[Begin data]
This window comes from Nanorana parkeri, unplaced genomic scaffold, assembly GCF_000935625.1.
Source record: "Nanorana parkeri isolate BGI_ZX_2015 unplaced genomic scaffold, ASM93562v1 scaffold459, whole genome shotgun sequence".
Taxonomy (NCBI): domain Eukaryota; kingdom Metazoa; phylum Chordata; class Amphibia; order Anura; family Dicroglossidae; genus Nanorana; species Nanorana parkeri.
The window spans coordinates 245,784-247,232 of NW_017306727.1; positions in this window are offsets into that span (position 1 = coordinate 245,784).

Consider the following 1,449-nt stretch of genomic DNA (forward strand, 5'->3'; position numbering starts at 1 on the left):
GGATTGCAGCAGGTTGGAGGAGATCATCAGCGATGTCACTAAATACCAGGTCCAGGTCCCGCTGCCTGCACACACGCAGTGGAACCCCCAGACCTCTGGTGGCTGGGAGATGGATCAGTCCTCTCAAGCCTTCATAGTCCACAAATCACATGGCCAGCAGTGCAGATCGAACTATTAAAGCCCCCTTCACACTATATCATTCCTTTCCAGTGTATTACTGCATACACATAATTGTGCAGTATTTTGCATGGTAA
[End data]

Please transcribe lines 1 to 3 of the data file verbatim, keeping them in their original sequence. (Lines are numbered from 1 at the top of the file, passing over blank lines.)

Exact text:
This window comes from Nanorana parkeri, unplaced genomic scaffold, assembly GCF_000935625.1.
Source record: "Nanorana parkeri isolate BGI_ZX_2015 unplaced genomic scaffold, ASM93562v1 scaffold459, whole genome shotgun sequence".
Taxonomy (NCBI): domain Eukaryota; kingdom Metazoa; phylum Chordata; class Amphibia; order Anura; family Dicroglossidae; genus Nanorana; species Nanorana parkeri.